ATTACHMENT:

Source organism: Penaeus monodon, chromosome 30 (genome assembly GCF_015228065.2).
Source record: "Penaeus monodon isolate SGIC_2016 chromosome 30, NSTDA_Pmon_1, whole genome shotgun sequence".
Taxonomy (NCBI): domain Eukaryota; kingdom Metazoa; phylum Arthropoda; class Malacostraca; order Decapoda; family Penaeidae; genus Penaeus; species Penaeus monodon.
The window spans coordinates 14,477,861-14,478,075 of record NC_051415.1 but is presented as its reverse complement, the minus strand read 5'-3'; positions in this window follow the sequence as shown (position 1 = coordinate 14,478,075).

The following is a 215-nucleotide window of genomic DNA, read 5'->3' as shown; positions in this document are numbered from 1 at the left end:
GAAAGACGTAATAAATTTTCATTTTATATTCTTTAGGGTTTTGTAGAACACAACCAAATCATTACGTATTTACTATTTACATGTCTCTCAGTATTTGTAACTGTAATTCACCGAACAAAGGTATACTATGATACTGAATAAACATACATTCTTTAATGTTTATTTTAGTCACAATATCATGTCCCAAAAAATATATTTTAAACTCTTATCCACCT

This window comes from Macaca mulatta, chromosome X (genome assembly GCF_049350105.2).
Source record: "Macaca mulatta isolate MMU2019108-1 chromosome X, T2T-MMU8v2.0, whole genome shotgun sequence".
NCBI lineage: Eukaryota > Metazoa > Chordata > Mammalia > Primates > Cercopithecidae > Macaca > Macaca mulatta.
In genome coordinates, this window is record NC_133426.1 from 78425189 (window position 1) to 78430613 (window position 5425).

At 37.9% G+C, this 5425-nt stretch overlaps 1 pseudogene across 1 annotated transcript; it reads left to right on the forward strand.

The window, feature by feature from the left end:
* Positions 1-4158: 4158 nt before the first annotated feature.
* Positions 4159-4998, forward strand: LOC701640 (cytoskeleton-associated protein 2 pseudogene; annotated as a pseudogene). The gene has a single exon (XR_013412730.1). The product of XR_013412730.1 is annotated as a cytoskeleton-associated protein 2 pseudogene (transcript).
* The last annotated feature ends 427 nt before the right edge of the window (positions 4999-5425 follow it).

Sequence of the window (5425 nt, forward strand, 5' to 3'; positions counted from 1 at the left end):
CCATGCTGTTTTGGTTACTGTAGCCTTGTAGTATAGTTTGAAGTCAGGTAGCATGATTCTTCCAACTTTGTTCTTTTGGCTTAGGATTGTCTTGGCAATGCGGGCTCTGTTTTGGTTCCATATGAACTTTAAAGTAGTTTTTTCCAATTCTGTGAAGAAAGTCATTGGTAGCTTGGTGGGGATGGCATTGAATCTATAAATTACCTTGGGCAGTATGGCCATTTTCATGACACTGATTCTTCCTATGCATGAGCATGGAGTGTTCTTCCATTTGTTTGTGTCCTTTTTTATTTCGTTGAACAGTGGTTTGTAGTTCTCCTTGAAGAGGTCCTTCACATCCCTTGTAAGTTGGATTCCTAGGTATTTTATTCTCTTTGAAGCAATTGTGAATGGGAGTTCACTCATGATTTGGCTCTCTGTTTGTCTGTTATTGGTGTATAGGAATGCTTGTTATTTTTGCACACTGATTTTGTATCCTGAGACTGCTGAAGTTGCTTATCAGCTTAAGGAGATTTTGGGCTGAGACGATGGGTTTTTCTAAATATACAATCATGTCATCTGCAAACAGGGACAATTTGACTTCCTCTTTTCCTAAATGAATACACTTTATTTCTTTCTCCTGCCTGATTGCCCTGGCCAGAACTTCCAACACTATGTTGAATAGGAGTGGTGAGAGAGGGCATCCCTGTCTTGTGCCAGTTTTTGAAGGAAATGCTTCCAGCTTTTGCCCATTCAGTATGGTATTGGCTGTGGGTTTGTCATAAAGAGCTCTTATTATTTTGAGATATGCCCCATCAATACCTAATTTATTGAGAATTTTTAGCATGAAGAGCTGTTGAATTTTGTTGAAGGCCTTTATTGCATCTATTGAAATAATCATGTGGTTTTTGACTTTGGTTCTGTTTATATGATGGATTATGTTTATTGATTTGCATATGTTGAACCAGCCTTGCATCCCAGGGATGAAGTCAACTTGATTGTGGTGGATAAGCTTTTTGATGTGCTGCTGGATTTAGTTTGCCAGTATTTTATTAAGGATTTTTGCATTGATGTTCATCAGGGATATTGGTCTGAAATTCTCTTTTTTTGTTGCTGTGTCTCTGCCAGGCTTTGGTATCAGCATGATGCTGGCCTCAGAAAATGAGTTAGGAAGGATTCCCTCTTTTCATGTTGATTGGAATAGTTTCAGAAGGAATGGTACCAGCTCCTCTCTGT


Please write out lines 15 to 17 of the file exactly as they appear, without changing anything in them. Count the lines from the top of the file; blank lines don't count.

* The last annotated feature ends 427 nt before the right edge of the window (positions 4999-5425 follow it).

Sequence of the window (5425 nt, forward strand, 5' to 3'; positions counted from 1 at the left end):
CCATGCTGTTTTGGTTACTGTAGCCTTGTAGTATAGTTTGAAGTCAGGTAGCATGATTCTTCCAACTTTGTTCTTTTGGCTTAGGATTGTCTTGGCAATGCGGGCTCTGTTTTGGTTCCATATGAACTTTAAAGTAGTTTTTTCCAATTCTGTGAAGAAAGTCATTGGTAGCTTGGTGGGGATGGCATTGAATCTATAAATTACCTTGGGCAGTATGGCCATTTTCATGACACTGATTCTTCCTATGCATGAGCATGGAGTGTTCTTCCATTTGTTTGTGTCCTTTTTTATTTCGTTGAACAGTGGTTTGTAGTTCTCCTTGAAGAGGTCCTTCACATCCCTTGTAAGTTGGATTCCTAGGTATTTTATTCTCTTTGAAGCAATTGTGAATGGGAGTTCACTCATGATTTGGCTCTCTGTTTGTCTGTTATTGGTGTATAGGAATGCTTGTTATTTTTGCACACTGATTTTGTATCCTGAGACTGCTGAAGTTGCTTATCAGCTTAAGGAGATTTTGGGCTGAGACGATGGGTTTTTCTAAATATACAATCATGTCATCTGCAAACAGGGACAATTTGACTTCCTCTTTTCCTAAATGAATACACTTTATTTCTTTCTCCTGCCTGATTGCCCTGGCCAGAACTTCCAACACTATGTTGAATAGGAGTGGTGAGAGAGGGCATCCCTGTCTTGTGCCAGTTTTTGAAGGAAATGCTTCCAGCTTTTGCCCATTCAGTATGGTATTGGCTGTGGGTTTGTCATAAAGAGCTCTTATTATTTTGAGATATGCCCCATCAATACCTAATTTATTGAGAATTTTTAGCATGAAGAGCTGTTGAATTTTGTTGAAGGCCTTTATTGCATCTATTGAAATAATCATGTGGTTTTTGACTTTGGTTCTGTTTATATGATGGATTATGTTTATTGATTTGCATATGTTGAACCAGCCTTGCATCCCAGGGATGAAGTCAACTTGATTGTGGTGGATAAGCTTTTTGATGTGCTGCTGGATTTAGTTTGCCAGTATTTTATTAAGGATTTTTGCATTGATGTTCATCAGGGATATTGGTCTGAAATTCTCTTTTTTTGTTGCTGTGTCTCTGCCAGGCTTTGGTATCAGCATGATGCTGGCCTCAGAAAATGAGTTAGGAAGGATTCCCTCTTTTCATGTTGATTGGAATAGTTTCAGAAGGAATGGTACCAGCTCCTCTCTGT